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Life Would Be Easier If I Had The Source Code Shirt, hoodie, tank top
My father would have turned one hundred years old on November 17, 2020, had he been alive. But he would have been distressed at not being able to swing a cricket bat or wield a tennis racquet, his favourite sporting pastimes, as his illness had left him bedridden. “The spirit is willing but the body is weak,” he would say, as he grew older and feebler in the years past his 80th birthday and he finally called it a day when he was 84 years old, too tired to stay alive and too weak to meet and greet people. At his request, he was moved home from the hospital, where he breathed his last peacefully, with family by his side.
And so, we must all say the final goodbye one day, and our only hope is that the end comes peacefully, without too much pain and without putting others to trouble. Of course, this is not entirely in our hands, but we can wish for the best kind of ending. Moreover, we have no way of knowing whether we will see the end coming and be able to say goodbye coherently. Death may well sneak up on us, and we may exit, unaware of the final curtain call.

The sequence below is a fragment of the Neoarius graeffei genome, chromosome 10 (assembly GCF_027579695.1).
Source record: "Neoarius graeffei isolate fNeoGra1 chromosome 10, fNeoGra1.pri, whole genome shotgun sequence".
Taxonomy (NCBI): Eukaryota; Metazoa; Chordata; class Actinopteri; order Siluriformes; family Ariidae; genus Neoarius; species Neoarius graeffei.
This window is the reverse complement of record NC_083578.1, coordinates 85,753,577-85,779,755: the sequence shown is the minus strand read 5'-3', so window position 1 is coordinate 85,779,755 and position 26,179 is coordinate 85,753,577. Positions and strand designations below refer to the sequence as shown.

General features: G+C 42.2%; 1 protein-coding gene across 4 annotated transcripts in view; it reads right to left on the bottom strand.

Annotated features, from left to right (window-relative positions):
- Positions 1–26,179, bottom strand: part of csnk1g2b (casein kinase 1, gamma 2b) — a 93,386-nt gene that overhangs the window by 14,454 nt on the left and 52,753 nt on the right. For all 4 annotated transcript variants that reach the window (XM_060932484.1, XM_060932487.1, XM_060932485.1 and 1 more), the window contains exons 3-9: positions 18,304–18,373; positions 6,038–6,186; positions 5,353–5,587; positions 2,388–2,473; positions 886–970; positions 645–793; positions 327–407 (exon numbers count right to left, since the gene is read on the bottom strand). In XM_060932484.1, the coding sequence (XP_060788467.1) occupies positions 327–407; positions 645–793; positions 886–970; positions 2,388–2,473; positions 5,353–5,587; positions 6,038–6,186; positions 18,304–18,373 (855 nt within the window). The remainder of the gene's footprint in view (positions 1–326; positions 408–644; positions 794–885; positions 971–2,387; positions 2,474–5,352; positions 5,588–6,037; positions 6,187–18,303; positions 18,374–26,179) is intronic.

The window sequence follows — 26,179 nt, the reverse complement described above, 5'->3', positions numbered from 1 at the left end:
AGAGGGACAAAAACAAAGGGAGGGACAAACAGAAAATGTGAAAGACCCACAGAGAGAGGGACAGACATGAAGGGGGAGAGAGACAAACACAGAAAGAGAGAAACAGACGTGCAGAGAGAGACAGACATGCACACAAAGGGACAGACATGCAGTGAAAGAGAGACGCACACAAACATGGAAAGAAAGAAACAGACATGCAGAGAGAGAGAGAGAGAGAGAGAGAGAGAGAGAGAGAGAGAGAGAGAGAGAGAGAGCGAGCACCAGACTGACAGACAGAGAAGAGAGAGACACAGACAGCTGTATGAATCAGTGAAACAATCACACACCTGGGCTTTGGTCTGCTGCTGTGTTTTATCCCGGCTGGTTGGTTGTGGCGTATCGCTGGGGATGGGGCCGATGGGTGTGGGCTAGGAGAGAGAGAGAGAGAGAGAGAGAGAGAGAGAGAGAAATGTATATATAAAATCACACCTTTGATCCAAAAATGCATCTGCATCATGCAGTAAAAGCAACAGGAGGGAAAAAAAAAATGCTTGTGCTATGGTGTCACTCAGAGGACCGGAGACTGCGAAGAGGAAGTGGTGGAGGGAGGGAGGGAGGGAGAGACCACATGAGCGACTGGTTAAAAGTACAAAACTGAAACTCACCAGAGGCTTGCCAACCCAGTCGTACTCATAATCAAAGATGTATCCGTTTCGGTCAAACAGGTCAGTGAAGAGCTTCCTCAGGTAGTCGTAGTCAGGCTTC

Meanwhile, why not leave a living will? Technology has made it possible to postpone physical death and keep one’s body alive with life support systems, almost indefinitely, if one or one’s family could afford to do so financially and if there are emotional reasons why close family refuses to let go. But there is a time to live and a time to go, and it is better to leave with grace than to cling on. This suggestion applies more to next-of-kin who tend to resist facing the truth that their loving parent (or any other relative) is now ready to exit and get liberated from suffering — for suffer one must if held back against one’s will and against the body’s capacity to sustain itself independently.
A living will refers to instructions to next-of-kin and medical caregivers as to what course of action ought to be taken in case the patient (author of the living will) is unable to decide due to being in a coma, is unconscious or on life support and is not in a position to communicate her choice regarding end-of-life medical care.